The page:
Cynical Synapse

Sat, 25 Dec 2010

Christmas Remembrances 2010

Filed under: Civil liberties, Global War on Terror, Heroes, holidays, Military — cynicalsynapse @ 11:36 am

Merry Christmas to all and may you enjoy every blessing.

Please remember our military personnel who have and are serving in harm’s way, and their families as well. Their selfless service is why we all are free to celebrate (on not) Christmas and the holidays according to the religious traditions of our choice. These freedoms are not free so I offer a Christmas blessing for the fallen warriors.

HT: Dewey From Detroit and theblogprof.

Fri, 24 Dec 2010

Driving With Hood Up Part 2

Filed under: Behavior, Driving, Duh, Humor, Safety, Stupid car tricks — cynicalsynapse @ 8:57 am

A year and a half ago, I saw a guy driving down the freeway with his hood laying against the windshield. I wondered how that happened. Now I may have the answer. Driving with the hood up at highway speeds, it’s likely the air pressure will force the hood beyond its normal stopping point.

In a scratch-your-head moment, apparently this is more common than anyone would imagine.

Tue, 21 Dec 2010

Michigan Loses Population and Congressional Seat

Filed under: Congress, Economy, Michigan, Politics — cynicalsynapse @ 8:31 pm

Detroit exodus

Census data released today showed Michigan was the only state to lose population. Forty-nine states maintained or grew their population. Even worse, this decline marks Michigan’s first population decline in 100 years.

Population loss is directly attributable to local economic conditions. Whether pro Granholm or not, despite the economic cards she was dealt, it is significant this is the first population loss in a century. So, Michigan really is blown away.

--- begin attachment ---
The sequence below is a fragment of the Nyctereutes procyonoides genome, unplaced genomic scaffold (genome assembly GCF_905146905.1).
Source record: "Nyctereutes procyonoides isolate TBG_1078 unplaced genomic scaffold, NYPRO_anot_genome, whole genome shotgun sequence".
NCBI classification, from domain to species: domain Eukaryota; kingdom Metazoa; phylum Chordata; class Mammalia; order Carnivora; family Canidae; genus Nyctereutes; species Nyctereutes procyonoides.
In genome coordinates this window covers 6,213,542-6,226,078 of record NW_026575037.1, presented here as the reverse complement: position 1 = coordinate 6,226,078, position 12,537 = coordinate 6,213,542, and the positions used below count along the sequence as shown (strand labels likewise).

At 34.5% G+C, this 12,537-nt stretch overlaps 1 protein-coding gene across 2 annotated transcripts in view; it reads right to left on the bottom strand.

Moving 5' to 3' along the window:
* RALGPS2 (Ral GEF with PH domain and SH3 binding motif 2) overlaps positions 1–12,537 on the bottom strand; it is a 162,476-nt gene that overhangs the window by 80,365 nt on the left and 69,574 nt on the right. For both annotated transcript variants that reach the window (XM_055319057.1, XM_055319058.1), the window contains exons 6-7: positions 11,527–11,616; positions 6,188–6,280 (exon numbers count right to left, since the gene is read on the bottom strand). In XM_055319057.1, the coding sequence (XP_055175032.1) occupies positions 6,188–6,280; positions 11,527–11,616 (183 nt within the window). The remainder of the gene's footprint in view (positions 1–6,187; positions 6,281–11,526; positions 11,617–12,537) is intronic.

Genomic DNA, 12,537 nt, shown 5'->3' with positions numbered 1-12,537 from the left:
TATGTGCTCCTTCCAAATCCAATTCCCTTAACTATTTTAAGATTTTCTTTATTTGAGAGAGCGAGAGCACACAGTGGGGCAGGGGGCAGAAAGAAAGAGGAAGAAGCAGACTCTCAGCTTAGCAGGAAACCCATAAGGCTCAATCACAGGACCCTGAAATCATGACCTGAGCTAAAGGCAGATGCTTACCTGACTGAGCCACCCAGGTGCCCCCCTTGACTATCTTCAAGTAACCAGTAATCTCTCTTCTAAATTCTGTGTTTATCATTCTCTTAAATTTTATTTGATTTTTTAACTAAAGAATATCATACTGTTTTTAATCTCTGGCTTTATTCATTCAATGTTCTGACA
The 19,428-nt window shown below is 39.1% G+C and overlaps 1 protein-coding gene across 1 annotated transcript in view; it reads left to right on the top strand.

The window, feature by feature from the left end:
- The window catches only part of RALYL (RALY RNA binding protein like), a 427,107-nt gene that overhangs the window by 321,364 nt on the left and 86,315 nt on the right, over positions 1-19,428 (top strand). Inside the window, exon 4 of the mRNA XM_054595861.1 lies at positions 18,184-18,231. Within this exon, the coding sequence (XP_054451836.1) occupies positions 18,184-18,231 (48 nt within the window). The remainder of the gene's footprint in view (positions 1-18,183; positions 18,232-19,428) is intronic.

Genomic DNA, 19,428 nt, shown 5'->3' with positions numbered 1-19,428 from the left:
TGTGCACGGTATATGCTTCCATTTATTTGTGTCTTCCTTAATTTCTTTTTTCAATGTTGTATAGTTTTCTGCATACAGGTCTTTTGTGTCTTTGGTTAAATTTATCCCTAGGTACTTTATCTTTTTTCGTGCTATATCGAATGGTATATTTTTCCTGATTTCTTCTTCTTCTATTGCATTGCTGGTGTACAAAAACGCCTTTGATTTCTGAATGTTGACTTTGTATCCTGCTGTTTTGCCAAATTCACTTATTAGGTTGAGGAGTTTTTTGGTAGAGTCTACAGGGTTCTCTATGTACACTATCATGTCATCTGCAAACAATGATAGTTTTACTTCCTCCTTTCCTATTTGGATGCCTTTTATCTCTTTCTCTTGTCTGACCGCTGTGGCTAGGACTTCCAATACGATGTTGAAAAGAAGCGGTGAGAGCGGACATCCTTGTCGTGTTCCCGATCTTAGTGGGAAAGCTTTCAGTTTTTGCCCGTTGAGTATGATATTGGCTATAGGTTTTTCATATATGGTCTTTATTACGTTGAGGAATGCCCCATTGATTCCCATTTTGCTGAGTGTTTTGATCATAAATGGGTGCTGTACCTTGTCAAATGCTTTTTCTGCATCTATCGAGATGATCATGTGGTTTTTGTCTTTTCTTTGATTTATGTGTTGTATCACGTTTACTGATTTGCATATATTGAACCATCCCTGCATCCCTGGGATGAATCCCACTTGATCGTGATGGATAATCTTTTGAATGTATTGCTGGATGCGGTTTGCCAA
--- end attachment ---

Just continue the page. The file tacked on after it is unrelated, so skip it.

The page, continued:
Sun, 19 Dec 2010

Business as Usual—Earmarks in the Omnibus Spending Bill

Filed under: Budget, Government, Michigan, Politics — cynicalsynapse @ 7:49 pm

Earmarks in the Omnibus Spending Bill

The Omnibus spending bill includes $130.6 billion in earmarks. So, what happened to Pres. Obama’s pledge to end earmarks? And what about Republicans’ vote against earmarks?

Michigan’s Congressional delegation requested $6 billion in earmarks! Who are the culprits? Senators Carl Levin and Debbie Stabinaw account for half, with $2.4 and $1.3 billion respectively. Both are Democrats, obviously paying no head to their President’s call for no earmarks.

Status Quo ticket

On top of that, Michigan’s Democratic Congressmen requested $2.24 billion in earmarks while Republicans requested a mere $58 million. This includes $1.4 billion requested by Bart Stupak (D-1) and Carolyn Cheeks Kilpatric (D-13) who are lame ducks, having lost their seats to others. So much for our elected representatives doing what’s right.

HT: Motor City Times

Sat, 18 Dec 2010

Don’t Ask, Don’t Tell Is History

Filed under: Congress, Government, Legal, Military, Politics — cynicalsynapse @ 9:22 pm

Gays asking to serve openly

So, the Senate passed legislation to end Don’t Ask, Don’t Tell today. The House passed the measure on Wednesday and Pres. Obama promised to sign it into law next week. The measure ends a prohibition on gays serving openly in the military.

Don’t ask, don’t tell prohibited asking if a servicemember was gay while also admonishing them not to say if they were. Current regulations call for discharging gay servicemembers. The policy has been in effect in since 1993.

Adm. Mike Mullens and Defense Sec. Gates testify